Small-theater players hatch big ideas

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Traveling Without a Plan, one of director Huang Yanzhuo's most popular works, is staged in Beijing on April 8. [Photo by Zou Hong/China Daily]

Shows particularly popular among young audiences

On a Friday night early last month, a group of young people lined up in front of a red door tucked away in a narrow hutong, or alleyway, in Beijing, some of them waiting for friends while others killed time on their phones.

Behind the door lies Star Theaters, a popular venue among drama fans that boasts three performance areas´╝Źeach with a seating capacity of about 200.

Star Theaters, the first venue of its kind in the Chinese capital, offers a platform for smaller productions and has gained a following among young audiences.

At 7:30 pm on April 8, the curtain rose at Star Theaters on a Chinese play, Traveling Without a Plan, which premiered in 2013.

About half an hour before the performance started, Xia Jing, one of those lining up outside, asked her friend, "What's this play about?" Her friend replied, "Breaking up."

Xia said, "I hope it won't make me cry."

As the lights dimmed, the two-hour performance began, during which Xia not only cried but also laughed so hard that she was in tears.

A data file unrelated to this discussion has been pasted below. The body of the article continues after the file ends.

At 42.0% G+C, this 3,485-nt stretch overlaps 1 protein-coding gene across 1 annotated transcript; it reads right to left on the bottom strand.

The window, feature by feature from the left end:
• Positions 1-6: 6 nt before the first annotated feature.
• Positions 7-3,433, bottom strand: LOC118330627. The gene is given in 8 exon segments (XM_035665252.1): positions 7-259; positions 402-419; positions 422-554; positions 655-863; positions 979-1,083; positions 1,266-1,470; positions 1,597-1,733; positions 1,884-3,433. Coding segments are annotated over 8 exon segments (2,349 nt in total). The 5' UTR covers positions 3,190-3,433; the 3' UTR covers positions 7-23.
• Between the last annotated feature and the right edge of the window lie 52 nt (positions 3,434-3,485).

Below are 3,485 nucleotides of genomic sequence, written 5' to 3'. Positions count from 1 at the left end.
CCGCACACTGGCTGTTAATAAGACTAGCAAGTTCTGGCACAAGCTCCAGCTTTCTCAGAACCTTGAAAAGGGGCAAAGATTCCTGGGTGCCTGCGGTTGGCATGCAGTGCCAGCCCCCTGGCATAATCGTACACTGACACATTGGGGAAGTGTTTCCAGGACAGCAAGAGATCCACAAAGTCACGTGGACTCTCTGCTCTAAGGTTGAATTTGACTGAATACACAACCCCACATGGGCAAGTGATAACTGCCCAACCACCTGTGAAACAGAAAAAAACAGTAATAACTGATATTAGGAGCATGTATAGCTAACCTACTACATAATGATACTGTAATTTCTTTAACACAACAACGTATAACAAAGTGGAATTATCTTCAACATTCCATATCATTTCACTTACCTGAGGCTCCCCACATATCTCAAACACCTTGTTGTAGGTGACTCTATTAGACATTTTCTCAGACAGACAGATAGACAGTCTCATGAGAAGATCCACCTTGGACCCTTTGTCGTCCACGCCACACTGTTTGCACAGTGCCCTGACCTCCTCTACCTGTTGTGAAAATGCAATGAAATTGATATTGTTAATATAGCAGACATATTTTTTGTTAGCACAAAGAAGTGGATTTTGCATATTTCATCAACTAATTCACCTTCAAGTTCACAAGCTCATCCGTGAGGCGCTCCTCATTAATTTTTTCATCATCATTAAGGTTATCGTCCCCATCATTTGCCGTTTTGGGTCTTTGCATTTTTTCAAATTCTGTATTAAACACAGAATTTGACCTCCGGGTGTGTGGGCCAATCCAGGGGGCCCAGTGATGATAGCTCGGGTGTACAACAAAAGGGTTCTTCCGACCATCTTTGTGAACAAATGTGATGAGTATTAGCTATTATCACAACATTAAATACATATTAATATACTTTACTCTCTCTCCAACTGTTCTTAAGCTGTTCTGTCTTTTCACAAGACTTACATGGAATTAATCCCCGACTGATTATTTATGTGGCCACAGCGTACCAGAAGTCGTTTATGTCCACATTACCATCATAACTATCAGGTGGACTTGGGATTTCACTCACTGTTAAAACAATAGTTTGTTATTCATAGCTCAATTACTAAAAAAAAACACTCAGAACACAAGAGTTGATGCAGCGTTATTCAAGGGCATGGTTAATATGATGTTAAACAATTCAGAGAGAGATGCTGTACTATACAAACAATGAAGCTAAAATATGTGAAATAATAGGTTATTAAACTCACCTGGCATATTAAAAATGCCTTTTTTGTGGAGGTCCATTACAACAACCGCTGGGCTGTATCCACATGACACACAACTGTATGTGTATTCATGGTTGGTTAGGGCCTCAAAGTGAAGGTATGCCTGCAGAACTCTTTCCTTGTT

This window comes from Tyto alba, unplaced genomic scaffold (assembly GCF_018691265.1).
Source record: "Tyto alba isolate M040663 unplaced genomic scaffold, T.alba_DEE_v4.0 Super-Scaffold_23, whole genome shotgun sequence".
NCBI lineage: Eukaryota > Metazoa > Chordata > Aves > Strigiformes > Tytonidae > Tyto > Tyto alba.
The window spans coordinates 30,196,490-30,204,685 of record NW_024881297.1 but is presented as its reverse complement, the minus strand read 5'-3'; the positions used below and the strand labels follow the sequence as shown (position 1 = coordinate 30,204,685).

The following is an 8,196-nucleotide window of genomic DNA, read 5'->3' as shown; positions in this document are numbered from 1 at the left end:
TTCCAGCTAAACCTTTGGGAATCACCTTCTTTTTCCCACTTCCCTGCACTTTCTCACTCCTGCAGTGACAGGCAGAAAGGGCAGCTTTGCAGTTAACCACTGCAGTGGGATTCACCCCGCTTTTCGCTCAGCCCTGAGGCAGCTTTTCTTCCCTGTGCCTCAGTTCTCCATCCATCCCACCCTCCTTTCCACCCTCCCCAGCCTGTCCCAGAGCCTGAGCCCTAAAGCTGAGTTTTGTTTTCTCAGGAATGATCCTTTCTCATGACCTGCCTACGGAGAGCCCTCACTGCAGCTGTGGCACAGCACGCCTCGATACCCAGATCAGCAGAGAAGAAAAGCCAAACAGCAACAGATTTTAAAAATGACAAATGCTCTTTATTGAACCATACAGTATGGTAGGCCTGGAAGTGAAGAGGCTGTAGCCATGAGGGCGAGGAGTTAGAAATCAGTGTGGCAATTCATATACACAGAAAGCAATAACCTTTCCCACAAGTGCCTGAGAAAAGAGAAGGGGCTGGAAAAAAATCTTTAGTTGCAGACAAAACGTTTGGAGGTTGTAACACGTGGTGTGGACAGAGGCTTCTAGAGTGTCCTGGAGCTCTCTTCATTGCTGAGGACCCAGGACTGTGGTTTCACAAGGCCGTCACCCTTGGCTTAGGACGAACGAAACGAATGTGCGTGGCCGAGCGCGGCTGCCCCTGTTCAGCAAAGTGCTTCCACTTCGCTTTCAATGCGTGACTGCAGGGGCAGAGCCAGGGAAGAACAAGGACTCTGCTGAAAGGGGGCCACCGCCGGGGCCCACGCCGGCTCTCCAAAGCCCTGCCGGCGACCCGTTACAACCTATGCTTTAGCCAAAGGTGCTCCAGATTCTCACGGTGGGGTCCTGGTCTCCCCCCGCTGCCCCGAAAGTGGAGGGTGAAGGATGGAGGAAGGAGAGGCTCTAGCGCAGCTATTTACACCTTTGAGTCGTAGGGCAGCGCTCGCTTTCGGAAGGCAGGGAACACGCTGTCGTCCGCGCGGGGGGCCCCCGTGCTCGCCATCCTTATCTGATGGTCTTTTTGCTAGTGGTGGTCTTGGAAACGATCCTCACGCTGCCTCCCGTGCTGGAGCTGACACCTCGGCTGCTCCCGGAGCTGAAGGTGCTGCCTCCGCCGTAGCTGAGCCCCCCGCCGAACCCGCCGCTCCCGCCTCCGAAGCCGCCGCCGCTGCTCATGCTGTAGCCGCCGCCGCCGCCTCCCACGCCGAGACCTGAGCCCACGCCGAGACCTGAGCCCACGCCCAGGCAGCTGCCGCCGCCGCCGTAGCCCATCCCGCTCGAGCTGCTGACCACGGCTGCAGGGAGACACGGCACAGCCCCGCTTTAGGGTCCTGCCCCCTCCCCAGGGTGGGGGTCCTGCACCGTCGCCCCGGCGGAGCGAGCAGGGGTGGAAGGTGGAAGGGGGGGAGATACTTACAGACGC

Traveling Without a Plan, which features just six performers playing multiple roles, tells the story of two young lovers who decide to end their relationship by traveling to Lhasa, Tibet autonomous region.

They opt to make the trip on impulse. As both are aware they are going to end their relationship after the journey, this allows them to be more understanding and patient toward each other. As the trip draws to a close, they break up and move on with their lives until they meet up again in a few years' time.

Xia said: "I never expected them to go ahead with their plans to break up after they traveled together. They apparently still loved each other. I don't understand the reason, but I was very touched by the production.

"The performers seemed to be about the same age as myself, and I had also experienced romantic breakups, which meant that I could relate to the roles."

It was the first play that Xia, 24, had watched at a small theater, and her second-row seat gave her an immersive experience as the performers improvised conversation with the audience.

Also on April 8, on the other side of Beijing, another play, The Life Comments of Two Dogs, was staged at Penghao Theater, which is also a venue for smaller productions. Premiered in Beijing in 2007, The Life Comments of Two Dogs is one of the most popular dramas directed by Meng Jinghui. It follows a conversation between two dogs who leave their hometowns, and full of dreams, head to the city.

For decades, China's small-theater scene has offered trendy venues for young people in urban areas looking for a different theatrical experience, including the method of storytelling, the music, stage design and costumes.

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